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Relative to standard red/green/blue (RGB) imaging systems, hyperspectral imaging systems offer superior capabilities but tend to be expensive and complex, requiring either a mechanically complex push-broom line scanning method, a tunable filter, or a large set of light emitting diodes (LEDs) to collect images in multiple wavelengths. This paper proposes a new methodology to support the design of a hypothesized system that uses three imaging modes—fluorescence, visible/near-infrared (VNIR) reflectance, and shortwave infrared (SWIR) reflectance—to capture narrow-band spectral data at only three to seven narrow wavelengths. Simulated annealing is applied to identify the optimal wavelengths for sparse spectral measurement with a cost function based on the accuracy provided by a weighted k-nearest neighbors (WKNN) classifier, a common and relatively robust machine learning classifier. Two separate classification approaches are presented, the first using a multi-layer perceptron (MLP) artificial neural network trained on sparse data from the three individual spectra and the second using a fusion of the data from all three spectra. The results are compared with those from four alternative classifiers based on common machine learning algorithms. To validate the proposed methodology, reflectance and fluorescence spectra in these three spectroscopic modes were collected from fish fillets and used to classify the fillets by species. Accuracies determined from the two classification approaches are compared with benchmark values derived by training the classifiers with the full resolution spectral data. The results of the single-layer classification study show accuracies ranging from ~68% for SWIR reflectance to ~90% for fluorescence with just seven wavelengths. The results of the fusion classification study show accuracies of about 95% with seven wavelengths and more than 90% even with just three wavelengths. Reducing the number of required wavelengths facilitates the creation of rapid and cost-effective spectral imaging systems that can be used for widespread analysis in food monitoring/food fraud, agricultural, and biomedical applications.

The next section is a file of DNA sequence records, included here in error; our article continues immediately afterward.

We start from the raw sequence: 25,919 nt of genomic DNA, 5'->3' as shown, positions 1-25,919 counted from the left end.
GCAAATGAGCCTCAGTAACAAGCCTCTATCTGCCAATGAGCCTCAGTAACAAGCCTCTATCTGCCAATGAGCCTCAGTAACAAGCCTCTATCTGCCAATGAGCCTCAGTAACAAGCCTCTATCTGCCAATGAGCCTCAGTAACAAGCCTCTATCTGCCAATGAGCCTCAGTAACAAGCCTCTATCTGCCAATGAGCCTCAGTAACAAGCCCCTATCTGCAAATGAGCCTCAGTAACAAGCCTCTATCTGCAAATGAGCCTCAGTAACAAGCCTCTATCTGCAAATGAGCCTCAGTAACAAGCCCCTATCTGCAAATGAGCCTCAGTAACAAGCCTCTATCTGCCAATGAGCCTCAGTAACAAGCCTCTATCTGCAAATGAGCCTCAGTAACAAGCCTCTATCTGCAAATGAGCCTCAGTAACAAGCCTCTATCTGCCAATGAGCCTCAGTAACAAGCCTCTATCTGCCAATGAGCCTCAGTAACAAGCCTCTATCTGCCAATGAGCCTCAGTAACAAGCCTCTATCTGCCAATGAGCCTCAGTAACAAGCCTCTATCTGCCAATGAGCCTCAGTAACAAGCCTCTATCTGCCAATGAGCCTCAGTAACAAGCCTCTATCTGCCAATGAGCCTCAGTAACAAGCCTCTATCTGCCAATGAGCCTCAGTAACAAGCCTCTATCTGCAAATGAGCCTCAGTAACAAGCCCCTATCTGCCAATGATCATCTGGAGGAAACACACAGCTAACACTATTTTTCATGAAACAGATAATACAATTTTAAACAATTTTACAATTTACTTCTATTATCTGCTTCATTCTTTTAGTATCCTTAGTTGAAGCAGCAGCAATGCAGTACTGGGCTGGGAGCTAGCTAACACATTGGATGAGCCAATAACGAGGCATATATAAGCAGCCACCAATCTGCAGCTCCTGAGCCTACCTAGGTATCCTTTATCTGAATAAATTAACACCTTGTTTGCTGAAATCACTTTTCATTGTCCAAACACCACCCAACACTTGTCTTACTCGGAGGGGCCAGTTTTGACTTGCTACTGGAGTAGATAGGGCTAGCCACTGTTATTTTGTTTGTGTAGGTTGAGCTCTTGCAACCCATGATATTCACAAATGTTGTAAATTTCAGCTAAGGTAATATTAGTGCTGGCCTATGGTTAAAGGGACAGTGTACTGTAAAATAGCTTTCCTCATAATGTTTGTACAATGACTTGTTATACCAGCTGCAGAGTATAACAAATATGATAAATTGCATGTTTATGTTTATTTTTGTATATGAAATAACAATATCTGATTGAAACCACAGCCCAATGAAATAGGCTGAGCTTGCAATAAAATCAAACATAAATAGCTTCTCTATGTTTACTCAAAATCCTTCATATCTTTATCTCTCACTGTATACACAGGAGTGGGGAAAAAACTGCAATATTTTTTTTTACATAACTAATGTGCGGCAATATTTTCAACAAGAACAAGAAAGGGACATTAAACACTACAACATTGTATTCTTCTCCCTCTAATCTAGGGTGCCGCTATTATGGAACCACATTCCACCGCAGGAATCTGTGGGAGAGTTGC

This article was originally published in Applied Sciences, volume 11, in 2021.

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This work is licensed under a Creative Commons Attribution 4.0 License.



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